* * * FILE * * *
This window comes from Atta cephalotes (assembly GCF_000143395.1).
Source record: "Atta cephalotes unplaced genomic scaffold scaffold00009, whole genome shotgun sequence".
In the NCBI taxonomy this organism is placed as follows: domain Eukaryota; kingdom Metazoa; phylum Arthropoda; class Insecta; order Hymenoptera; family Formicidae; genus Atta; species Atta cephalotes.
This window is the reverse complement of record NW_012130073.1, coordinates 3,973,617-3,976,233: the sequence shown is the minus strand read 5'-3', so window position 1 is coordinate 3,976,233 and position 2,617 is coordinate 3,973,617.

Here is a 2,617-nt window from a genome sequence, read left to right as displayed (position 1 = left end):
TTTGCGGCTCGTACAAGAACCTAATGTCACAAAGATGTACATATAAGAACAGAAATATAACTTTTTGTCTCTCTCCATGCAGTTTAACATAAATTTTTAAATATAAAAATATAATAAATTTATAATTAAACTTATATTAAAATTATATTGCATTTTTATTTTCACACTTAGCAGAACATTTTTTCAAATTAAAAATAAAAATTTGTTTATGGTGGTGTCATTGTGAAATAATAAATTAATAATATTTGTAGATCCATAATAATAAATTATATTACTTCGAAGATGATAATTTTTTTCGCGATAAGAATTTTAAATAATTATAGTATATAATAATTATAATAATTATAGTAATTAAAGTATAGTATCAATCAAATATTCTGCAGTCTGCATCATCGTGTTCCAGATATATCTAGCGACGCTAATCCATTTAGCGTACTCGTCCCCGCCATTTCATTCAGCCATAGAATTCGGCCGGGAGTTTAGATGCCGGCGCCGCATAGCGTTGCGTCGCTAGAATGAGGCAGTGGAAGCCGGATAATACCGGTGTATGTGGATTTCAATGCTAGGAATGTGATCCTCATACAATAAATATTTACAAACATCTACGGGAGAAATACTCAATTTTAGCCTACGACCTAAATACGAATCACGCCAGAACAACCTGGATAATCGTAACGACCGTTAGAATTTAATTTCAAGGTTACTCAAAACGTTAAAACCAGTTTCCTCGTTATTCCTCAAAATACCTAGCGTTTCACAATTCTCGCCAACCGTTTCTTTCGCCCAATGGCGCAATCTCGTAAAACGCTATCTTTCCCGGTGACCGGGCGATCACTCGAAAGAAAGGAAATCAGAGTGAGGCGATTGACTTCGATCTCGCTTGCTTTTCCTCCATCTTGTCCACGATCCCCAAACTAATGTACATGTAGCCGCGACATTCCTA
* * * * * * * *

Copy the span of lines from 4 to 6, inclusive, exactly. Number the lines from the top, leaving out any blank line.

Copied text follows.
This window is the reverse complement of record NW_012130073.1, coordinates 3,973,617-3,976,233: the sequence shown is the minus strand read 5'-3', so window position 1 is coordinate 3,976,233 and position 2,617 is coordinate 3,973,617.

Here is a 2,617-nt window from a genome sequence, read left to right as displayed (position 1 = left end):
TTTGCGGCTCGTACAAGAACCTAATGTCACAAAGATGTACATATAAGAACAGAAATATAACTTTTTGTCTCTCTCCATGCAGTTTAACATAAATTTTTAAATATAAAAATATAATAAATTTATAATTAAACTTATATTAAAATTATATTGCATTTTTATTTTCACACTTAGCAGAACATTTTTTCAAATTAAAAATAAAAATTTGTTTATGGTGGTGTCATTGTGAAATAATAAATTAATAATATTTGTAGATCCATAATAATAAATTATATTACTTCGAAGATGATAATTTTTTTCGCGATAAGAATTTTAAATAATTATAGTATATAATAATTATAATAATTATAGTAATTAAAGTATAGTATCAATCAAATATTCTGCAGTCTGCATCATCGTGTTCCAGATATATCTAGCGACGCTAATCCATTTAGCGTACTCGTCCCCGCCATTTCATTCAGCCATAGAATTCGGCCGGGAGTTTAGATGCCGGCGCCGCATAGCGTTGCGTCGCTAGAATGAGGCAGTGGAAGCCGGATAATACCGGTGTATGTGGATTTCAATGCTAGGAATGTGATCCTCATACAATAAATATTTACAAACATCTACGGGAGAAATACTCAATTTTAGCCTACGACCTAAATACGAATCACGCCAGAACAACCTGGATAATCGTAACGACCGTTAGAATTTAATTTCAAGGTTACTCAAAACGTTAAAACCAGTTTCCTCGTTATTCCTCAAAATACCTAGCGTTTCACAATTCTCGCCAACCGTTTCTTTCGCCCAATGGCGCAATCTCGTAAAACGCTATCTTTCCCGGTGACCGGGCGATCACTCGAAAGAAAGGAAATCAGAGTGAGGCGATTGACTTCGATCTCGCTTGCTTTTCCTCCATCTTGTCCACGATCCCCAAACTAATGTACATGTAGCCGCGACATTCCTA